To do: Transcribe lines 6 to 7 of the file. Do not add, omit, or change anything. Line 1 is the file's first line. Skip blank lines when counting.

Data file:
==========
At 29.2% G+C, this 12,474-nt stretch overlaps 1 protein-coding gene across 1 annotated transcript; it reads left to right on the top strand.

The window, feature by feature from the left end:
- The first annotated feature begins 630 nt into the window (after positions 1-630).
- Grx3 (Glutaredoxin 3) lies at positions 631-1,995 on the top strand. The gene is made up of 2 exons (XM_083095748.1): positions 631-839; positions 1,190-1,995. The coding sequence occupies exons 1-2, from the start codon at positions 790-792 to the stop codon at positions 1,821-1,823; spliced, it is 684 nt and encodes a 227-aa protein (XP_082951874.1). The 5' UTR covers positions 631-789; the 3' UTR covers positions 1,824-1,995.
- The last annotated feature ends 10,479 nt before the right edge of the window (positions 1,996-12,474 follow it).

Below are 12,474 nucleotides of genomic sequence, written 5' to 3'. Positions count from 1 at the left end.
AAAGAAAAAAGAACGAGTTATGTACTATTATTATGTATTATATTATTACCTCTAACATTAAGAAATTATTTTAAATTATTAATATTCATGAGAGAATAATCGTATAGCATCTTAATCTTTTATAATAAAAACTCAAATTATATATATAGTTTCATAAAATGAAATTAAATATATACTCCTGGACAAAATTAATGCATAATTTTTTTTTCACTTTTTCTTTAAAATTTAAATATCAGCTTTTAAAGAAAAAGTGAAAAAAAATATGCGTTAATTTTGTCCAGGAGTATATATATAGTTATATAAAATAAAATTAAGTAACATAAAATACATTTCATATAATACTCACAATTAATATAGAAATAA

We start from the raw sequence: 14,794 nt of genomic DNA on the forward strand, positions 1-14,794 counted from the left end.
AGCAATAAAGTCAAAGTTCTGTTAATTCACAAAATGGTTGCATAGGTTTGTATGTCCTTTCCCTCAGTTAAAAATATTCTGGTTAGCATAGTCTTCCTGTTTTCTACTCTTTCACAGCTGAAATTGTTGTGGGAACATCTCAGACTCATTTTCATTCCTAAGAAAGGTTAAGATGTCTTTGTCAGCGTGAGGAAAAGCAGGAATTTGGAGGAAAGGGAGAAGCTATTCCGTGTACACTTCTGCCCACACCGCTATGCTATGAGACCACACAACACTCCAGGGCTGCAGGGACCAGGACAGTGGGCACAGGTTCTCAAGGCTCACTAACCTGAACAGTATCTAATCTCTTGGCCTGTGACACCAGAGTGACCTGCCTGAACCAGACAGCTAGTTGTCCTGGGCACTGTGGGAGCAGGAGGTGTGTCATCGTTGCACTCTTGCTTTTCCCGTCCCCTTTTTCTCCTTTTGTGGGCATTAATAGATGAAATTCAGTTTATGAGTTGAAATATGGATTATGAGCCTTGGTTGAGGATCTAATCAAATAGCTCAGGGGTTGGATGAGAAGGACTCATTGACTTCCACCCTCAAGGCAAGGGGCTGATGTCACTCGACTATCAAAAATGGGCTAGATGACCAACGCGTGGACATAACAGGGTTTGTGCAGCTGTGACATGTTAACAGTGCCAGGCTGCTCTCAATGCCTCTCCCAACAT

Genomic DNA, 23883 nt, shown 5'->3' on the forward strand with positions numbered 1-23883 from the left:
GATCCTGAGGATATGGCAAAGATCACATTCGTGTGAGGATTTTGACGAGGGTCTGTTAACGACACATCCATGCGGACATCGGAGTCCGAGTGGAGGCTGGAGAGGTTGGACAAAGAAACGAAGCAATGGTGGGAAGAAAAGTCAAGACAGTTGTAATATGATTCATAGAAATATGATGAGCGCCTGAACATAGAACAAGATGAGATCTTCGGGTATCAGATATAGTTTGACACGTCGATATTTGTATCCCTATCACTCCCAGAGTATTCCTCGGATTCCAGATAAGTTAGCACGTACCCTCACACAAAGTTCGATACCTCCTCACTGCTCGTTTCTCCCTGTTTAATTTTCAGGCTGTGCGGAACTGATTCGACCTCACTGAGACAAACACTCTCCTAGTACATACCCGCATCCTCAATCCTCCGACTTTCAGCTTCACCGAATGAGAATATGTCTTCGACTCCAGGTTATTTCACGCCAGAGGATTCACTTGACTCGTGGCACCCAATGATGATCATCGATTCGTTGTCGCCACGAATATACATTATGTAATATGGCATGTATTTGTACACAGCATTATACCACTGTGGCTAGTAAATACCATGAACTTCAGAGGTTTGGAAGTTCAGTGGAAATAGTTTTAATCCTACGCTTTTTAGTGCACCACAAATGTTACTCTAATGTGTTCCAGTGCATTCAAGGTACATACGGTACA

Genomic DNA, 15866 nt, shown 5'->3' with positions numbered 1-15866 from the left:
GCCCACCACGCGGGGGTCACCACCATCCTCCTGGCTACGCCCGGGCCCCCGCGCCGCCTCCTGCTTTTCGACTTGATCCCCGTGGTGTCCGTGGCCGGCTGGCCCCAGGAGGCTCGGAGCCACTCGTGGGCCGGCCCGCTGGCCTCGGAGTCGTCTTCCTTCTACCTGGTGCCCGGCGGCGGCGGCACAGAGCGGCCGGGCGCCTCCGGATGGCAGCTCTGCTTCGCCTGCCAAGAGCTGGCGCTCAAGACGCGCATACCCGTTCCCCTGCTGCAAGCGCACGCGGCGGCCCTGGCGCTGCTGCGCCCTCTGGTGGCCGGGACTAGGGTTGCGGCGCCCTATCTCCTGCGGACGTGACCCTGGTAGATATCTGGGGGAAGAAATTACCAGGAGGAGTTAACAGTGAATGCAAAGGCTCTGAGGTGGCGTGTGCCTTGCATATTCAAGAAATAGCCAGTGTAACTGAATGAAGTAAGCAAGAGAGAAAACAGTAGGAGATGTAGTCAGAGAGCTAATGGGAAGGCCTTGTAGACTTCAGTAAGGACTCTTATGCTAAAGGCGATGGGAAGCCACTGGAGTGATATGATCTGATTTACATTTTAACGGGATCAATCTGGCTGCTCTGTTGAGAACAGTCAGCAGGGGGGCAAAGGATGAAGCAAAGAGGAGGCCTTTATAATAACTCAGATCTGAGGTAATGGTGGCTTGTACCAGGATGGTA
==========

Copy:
Below are 12,474 nucleotides of genomic sequence, written 5' to 3'. Positions count from 1 at the left end.
AAAGAAAAAAGAACGAGTTATGTACTATTATTATGTATTATATTATTACCTCTAACATTAAGAAATTATTTTAAATTATTAATATTCATGAGAGAATAATCGTATAGCATCTTAATCTTTTATAATAAAAACTCAAATTATATATATAGTTTCATAAAATGAAATTAAATATATACTCCTGGACAAAATTAATGCATAATTTTTTTTTCACTTTTTCTTTAAAATTTAAATATCAGCTTTTAAAGAAAAAGTGAAAAAAAATATGCGTTAATTTTGTCCAGGAGTATATATATAGTTATATAAAATAAAATTAAGTAACATAAAATACATTTCATATAATACTCACAATTAATATAGAAATAA